Tonight is Donald Trump's first State of the Union speech, a milestone that many of us weren't sure the angry, puffy man would reach. He is currently mired in multiple scandals of the sort that would define any other "presidency." His campaign team is being investigated for possible connections to a Russian intelligence operation aimed against the American elections. He himself is being investigated for potentially seeking to obstruct justice via various acts evidently intended to block that investigation. It has just been revealed that just before that campaign ended Trump paid "hush money" to a porn actress in exchange for concealing sexual encounters while wife Melania was home with newborn child. He continues to receive cash payments from foreign and corporate well-wishers seeking audience at Mar-a-Lago and other properties. Testimony to the House and Senate continues to suggest an empire brimming over with money-laundering schemes, perhaps with the now-president's approval and perhaps without it. Newspapers are awash with stories of his various private tantrums against his own staff, other government workers, and the people he sees on his television set. It is at this point taken as a given that any sentence that comes either from his mouth or from the White House's various spokespersons are, as likely as not, lies.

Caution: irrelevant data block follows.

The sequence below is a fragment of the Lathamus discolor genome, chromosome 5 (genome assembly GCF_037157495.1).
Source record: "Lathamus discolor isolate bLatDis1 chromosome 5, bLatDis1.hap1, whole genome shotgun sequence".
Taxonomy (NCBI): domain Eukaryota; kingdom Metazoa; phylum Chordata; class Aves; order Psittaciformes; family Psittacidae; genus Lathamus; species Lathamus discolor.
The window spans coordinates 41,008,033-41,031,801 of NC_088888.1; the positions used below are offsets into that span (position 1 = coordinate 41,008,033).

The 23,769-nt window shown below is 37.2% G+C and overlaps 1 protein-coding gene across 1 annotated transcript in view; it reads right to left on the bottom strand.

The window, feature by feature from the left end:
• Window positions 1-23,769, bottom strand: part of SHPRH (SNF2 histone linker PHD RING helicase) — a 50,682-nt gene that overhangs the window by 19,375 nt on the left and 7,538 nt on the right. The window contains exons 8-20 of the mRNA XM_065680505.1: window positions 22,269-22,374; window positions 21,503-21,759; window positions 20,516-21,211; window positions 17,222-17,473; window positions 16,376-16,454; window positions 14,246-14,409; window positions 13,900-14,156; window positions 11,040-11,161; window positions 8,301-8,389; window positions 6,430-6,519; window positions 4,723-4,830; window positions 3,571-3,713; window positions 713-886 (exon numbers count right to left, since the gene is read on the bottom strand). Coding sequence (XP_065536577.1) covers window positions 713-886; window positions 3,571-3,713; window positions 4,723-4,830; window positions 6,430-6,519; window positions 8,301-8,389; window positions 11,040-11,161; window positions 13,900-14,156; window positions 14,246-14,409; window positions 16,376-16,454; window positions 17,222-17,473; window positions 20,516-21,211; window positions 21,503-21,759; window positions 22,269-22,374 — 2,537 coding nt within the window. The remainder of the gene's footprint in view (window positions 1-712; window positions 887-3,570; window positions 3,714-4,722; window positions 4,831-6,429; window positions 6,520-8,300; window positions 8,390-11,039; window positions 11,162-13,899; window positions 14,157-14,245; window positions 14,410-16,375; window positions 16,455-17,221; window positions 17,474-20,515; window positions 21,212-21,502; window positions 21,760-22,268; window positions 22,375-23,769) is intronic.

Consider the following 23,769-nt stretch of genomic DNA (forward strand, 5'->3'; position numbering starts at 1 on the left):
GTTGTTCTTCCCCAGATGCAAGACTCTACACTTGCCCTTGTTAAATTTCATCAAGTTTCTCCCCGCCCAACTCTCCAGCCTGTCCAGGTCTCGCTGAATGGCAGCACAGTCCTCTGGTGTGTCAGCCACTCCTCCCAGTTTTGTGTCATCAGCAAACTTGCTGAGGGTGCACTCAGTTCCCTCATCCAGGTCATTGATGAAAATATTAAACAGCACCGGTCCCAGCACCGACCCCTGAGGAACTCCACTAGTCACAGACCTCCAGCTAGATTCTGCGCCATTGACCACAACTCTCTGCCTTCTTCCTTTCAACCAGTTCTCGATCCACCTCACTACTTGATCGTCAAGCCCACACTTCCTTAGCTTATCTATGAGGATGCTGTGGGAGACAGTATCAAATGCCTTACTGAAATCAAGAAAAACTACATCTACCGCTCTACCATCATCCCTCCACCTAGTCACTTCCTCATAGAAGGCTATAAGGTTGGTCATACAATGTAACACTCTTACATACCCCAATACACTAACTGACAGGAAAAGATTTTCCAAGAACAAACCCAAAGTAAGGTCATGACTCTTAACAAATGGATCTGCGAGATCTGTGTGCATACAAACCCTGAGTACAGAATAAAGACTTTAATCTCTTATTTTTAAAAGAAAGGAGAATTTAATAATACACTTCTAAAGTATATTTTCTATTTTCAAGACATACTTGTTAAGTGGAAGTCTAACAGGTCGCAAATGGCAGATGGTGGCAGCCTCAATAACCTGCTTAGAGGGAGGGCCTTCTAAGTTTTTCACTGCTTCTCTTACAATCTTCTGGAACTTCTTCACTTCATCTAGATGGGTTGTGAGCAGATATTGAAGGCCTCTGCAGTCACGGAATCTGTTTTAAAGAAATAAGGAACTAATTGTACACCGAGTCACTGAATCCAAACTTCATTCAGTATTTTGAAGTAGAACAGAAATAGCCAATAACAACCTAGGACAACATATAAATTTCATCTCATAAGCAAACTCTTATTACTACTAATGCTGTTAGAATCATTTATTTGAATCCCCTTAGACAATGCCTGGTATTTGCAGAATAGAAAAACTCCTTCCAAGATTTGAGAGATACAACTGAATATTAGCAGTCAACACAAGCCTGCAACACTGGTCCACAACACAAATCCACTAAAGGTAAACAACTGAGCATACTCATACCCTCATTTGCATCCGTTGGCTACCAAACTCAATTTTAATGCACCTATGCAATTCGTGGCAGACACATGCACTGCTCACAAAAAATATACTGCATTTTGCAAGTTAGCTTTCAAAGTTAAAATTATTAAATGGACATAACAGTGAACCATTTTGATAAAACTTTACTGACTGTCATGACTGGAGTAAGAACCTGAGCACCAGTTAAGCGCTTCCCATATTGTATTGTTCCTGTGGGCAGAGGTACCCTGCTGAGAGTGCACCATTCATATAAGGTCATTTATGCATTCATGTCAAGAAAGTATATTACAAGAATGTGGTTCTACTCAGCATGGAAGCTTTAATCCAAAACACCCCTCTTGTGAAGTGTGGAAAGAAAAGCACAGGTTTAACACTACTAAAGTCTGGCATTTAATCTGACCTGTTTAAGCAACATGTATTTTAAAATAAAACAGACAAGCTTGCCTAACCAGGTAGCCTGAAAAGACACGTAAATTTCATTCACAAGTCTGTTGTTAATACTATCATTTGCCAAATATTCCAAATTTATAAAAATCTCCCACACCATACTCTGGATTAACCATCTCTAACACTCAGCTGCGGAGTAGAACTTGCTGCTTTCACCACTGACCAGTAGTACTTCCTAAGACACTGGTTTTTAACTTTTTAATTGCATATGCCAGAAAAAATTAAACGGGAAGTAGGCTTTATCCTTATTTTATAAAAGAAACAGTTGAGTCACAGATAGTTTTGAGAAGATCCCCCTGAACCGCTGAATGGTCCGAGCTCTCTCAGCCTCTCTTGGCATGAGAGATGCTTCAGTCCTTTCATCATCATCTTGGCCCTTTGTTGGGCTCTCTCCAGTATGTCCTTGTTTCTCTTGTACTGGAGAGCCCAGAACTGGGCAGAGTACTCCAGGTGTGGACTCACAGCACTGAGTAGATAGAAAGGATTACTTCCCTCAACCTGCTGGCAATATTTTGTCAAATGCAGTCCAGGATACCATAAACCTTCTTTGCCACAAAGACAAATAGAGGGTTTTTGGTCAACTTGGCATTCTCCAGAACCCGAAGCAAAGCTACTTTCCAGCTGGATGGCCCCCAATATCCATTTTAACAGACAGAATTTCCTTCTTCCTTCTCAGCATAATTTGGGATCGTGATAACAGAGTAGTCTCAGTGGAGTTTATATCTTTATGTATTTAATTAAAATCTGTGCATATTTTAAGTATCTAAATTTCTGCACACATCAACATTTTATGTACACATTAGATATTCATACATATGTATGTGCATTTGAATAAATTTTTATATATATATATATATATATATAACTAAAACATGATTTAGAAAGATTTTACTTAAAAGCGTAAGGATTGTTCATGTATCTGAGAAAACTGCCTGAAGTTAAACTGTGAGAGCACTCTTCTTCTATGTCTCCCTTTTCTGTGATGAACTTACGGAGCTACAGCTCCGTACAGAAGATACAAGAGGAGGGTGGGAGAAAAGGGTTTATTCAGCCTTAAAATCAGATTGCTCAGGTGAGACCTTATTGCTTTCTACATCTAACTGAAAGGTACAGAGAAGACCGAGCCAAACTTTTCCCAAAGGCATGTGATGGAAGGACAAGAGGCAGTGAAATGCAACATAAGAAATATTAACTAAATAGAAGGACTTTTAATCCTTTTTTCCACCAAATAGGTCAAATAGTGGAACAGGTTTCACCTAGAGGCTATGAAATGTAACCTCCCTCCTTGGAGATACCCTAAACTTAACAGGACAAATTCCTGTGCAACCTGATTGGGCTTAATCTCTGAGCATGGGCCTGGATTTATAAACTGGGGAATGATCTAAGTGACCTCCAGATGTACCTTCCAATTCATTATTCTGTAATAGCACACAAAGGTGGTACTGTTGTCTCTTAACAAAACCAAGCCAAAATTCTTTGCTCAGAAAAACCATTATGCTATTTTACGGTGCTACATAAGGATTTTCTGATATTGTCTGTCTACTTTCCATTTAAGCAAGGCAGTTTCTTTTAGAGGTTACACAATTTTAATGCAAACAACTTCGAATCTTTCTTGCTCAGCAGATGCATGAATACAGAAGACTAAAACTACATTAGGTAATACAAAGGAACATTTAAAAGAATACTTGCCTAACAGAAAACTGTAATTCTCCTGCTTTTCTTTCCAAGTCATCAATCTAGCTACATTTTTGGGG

Against this background various media pundits are already writing up stories praising Trump's yet-to-be-given speech as, once again, the long-awaited pivot that will finally, at long last, suggest the shouting lout might at some future point be deemed presidential.
To do this, he will have to read words he didn't write from a teleprompter placed in front of him. That's it. The contents do not matter, although it would be considered slightly more presidential if the speech mostly dodges dwelling on the president's various perceived enemies. It need not be unifying, because unifying was a metric for measuring past leaders, not this one. It need not set concrete policy goals, because Trump will likely renounce them days or weeks later.
Finally, a certain class of pundits will say in editorials to go out the moment the prompters flick off, this is the Donald Trump we have been waiting for.
And it will last approximately three days, or until Trump begins tweeting again. Or perhaps two days, at which point a cheap and pathetic affair with another porn actress will be revealed. Or one day, after which a new leak will even more closely link Trump's inner circle with feverish attempts to shutter the inquiry into Russian election interference.
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